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Adam R. Hornbuckle

was born George Lawrence James in Mount Pleasant, New York, the son of Martha James; his father’s name is unrecorded. James began participating in track and field in seventh grade and continued at White Plains High School in White Plains, New York. Coached by Ed Kehe, he demonstrated all-around ability in the sport, especially in the 180-yard low hurdles, 330-yard intermediate hurdles, 220- and 440-yard dashes, and the triple jump. In 1966 James won the 180-yard low hurdles at the New York Public School State Championships and belonged to the 880-yard and mile-relay teams which established national high school records of 1:24.5 and 3:12.7 respectively.

After graduating high school in 1966, James entered Villanova University near Philadelphia, Pennsylvania. Ineligible to compete as a freshman, he debuted as a sophomore indoors at the 1968 Millrose Games in New York City s Madison Square Garden James won the 500 yard ...

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Glenn Allen Knoblock

Marine Corps drill sergeant, was born in Mt. Hebron, Greene County, Alabama. At the age of seventeen he enrolled in Stillman College in Tuscaloosa, a Presbyterian institution founded for the training of black ministers. However, the life of a minister was not for Johnson, and in 1923 he joined the U.S. Army. He served for seven years as part of the segregated 25th Infantry Division and was stationed near the Mexican border before he was discharged as a corporal in October 1929. His occupation for the next four years is unknown, but he took the opportunity once again to serve his country when, in 1933, he joined the U.S. Navy, possibly due to financial difficulties as a result of the Great Depression. His enlistment came at a time when the navy had resumed enlisting African Americans after ceasing to do so in 1920 With the navy ...

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Yvonne Latty

U.S. Marine Corps sergeant, U.S. Navy captain, World War II and Vietnam veteran, Montford Point marine, and Iwo Jima survivor, was born in Lumberton, North Carolina, the eleventh and last child and only son of Elizabeth Morrissey and Thomas Matthew McPhatter, a master barber. During the Depression his family lost everything they had in the bank and they struggled for food and clothing. On 19 May 1941 he graduated from high school, registered for the draft, and enrolled at Johnson C. Smith University in Charlotte, North Carolina, intending to study history. His parents could not afford to pay his tuition so he worked summers and during the school year.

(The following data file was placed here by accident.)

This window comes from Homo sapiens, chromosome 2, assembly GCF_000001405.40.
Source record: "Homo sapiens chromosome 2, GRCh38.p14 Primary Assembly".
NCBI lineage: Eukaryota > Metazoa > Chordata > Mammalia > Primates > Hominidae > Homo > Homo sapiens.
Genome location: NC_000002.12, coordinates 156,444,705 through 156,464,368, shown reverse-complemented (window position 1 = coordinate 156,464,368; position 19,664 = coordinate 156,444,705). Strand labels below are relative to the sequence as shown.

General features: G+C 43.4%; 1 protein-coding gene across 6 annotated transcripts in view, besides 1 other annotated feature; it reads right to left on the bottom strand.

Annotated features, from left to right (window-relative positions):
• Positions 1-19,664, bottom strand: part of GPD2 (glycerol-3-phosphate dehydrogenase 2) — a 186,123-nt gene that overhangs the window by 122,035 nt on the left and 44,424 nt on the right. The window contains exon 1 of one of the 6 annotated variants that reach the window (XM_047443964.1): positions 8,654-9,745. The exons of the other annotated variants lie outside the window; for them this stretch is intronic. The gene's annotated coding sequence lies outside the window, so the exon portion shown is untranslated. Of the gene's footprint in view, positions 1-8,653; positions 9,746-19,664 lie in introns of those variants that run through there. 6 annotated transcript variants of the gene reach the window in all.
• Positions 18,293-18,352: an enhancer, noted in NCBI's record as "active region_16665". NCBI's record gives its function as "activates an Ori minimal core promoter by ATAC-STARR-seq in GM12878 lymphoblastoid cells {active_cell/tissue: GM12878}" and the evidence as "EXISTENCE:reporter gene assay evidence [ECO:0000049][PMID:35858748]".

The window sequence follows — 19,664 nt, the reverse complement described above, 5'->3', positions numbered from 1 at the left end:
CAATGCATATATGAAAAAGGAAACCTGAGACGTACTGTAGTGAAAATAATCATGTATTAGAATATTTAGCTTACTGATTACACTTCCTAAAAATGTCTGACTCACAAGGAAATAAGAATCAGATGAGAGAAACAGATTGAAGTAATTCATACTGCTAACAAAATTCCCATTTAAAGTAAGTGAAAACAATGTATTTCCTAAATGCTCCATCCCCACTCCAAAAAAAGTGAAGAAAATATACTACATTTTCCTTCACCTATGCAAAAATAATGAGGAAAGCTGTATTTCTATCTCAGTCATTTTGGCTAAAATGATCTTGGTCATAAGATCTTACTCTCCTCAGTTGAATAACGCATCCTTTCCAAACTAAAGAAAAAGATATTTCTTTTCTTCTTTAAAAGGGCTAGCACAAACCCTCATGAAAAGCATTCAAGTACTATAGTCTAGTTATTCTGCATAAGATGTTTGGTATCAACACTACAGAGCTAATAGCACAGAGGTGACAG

When the Japanese bombed Pearl Harbor in 1941 McPhatter did not want to go to war He was exempted as an only son and had a deferment as a pre theological student because he ...

Article

Christopher Phelps

outspoken Philadelphia civil rights leader, attorney, and city councilman, was born in Yukon, West Virginia, to Alexander Moore, a physician, and Beulah Moore, a teacher whose maiden name is now unknown. A student during the Great Depression, he attended West Virginia State College from 1933 to 1934 and Bluefield State College from 1935 to 1939. He failed the final literature class needed to graduate from Bluefield State, but considered himself its alumnus ever after and took part in its alumni association.

After working in Athens, Georgia, as an insurance salesman, Moore enlisted in the Marine Corps in 1942. He saw combat against the Japanese during World War II in the Pacific. His time in the Marines imbued Moore with discipline, toughness, and command experience, emboldening him to insist on his rights.

In 1946 Moore married Theresa Wyche Lee a Howard University graduate ...